You called it a "dual" in your description. This breaker is NOT a dual function, it is a single function AFCI. In that case you do have a single function AFCI and a single function GFCI for your testing, which is what I said you should use.
It is a matter of semantics I suspect and there is dual used in description as well as combination both refering to the fact that the breaker does series an parallel funtions in regard to AF. I apoligise for the use of the word dual. At the time I new it might mislead anyone not famillar with this breaker. It literally has two test circuits built right into the breaker. Sorry for the mixup.
 

williamphelps

Member
Location
eureka ca.
It is a matter of semantics I suspect and there is dual used in description as well as combination both refering to the fact that the breaker does series an parallel funtions in regard to AF. I apoligise for the use of the word dual. At the time I new it might mislead anyone not famillar with this breaker. It literally has two test circuits built right into the breaker. Sorry for the mixup.
Here is some more tid bits on the breaker. https://library.industrialsolutions...NR=Installation and Instruction|GEH-41543|PDF
 

Fred B

Senior Member
Location
Upstate, NY
Occupation
Electrician
It is a matter of semantics I suspect and there is dual used in description as well as combination both refering to the fact that the breaker does series an parallel funtions in regard to AF. I apoligise for the use of the word dual. At the time I new it might mislead anyone not famillar with this breaker. It literally has two test circuits built right into the breaker. Sorry for the mixup.
It's a semantic that I get caught on often and have to remember when ordering over the phone, Dual is AFCI/GFCI plus overload breaker, Combination is either an AFCI or GFCI and overload breaker.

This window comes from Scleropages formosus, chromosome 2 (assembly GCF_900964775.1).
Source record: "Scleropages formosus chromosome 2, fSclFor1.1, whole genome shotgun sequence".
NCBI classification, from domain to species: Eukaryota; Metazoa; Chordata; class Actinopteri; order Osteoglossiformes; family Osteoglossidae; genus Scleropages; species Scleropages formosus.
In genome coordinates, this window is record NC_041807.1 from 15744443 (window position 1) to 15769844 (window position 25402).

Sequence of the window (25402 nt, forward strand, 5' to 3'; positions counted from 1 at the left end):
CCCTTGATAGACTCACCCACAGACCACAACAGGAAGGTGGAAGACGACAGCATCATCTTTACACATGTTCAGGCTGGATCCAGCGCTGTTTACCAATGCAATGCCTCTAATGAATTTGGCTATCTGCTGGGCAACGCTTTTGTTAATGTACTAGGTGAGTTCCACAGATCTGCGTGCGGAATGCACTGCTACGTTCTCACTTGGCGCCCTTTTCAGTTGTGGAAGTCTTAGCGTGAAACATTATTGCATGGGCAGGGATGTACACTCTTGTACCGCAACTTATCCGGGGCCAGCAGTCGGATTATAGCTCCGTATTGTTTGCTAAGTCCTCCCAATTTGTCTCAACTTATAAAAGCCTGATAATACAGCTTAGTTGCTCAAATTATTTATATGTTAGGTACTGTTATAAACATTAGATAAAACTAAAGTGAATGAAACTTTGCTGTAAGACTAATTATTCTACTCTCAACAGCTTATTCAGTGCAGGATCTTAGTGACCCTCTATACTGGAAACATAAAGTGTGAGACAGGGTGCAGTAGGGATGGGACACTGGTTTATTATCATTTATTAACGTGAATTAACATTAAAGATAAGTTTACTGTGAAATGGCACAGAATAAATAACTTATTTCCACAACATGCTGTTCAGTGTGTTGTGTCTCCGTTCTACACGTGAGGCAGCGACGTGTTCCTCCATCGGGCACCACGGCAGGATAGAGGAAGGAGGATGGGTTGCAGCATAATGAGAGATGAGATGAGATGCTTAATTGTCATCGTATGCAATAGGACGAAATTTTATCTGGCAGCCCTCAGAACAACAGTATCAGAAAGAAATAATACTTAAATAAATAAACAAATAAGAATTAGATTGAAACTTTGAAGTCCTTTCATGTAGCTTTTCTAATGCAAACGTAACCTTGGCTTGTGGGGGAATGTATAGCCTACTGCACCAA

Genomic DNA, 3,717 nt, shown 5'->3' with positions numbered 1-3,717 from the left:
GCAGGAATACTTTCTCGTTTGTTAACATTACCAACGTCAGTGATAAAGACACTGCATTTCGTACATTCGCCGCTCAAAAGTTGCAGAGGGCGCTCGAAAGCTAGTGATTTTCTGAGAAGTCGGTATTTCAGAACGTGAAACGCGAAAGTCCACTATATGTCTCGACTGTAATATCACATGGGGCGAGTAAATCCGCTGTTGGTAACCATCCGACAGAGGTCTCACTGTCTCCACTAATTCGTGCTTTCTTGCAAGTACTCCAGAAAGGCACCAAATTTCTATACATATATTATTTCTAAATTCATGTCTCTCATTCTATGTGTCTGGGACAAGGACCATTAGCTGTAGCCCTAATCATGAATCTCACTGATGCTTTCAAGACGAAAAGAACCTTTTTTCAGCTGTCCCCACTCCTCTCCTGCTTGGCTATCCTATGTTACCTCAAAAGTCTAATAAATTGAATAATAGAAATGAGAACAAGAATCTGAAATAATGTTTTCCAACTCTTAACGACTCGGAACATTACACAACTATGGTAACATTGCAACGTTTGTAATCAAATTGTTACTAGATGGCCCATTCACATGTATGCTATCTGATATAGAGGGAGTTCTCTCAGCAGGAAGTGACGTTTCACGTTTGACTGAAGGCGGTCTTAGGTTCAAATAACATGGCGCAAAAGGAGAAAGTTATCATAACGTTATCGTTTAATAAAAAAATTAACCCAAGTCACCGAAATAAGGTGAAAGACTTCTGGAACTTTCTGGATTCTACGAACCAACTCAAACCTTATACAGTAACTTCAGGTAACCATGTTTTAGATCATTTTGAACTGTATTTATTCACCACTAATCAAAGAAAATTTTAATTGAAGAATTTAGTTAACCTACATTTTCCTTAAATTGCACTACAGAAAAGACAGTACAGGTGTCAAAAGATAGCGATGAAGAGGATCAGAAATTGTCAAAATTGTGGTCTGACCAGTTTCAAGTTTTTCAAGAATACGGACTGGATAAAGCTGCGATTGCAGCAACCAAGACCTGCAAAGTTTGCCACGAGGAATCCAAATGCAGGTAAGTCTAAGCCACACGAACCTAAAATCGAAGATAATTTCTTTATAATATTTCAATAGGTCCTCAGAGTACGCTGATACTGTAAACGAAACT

williamphelps

Member
Location
eureka ca.
It's a semantic that I get caught on often and have to remember when ordering over the phone, Dual is AFCI/GFCI plus overload breaker, Combination is either an AFCI or GFCI and overload breaker.
Yes I have literature from GE where they use the word dual and they are referring to the two kinds of arc tests the breaker will do. Namely "series and parallel". I dont think they use the words dual and function together, but the truth is series and parallel could also be termed dual function. Where is that dizzy emoji. 😵 yes
 

tortuga

Senior Member
Location
Oregon
Occupation
Electrical Design
Yes I have literature from GE where they use the word dual and they are referring to the two kinds of arc tests the breaker will do. Namely "series and parallel". I dont think they use the words dual and function together, but the truth is series and parallel could also be termed dual function. Where is that dizzy emoji. 😵 yes
Thats pretty cool so if you connect a 100 Watt incandescent lamp L - ECG on the load side of that GE breaker it wont trip?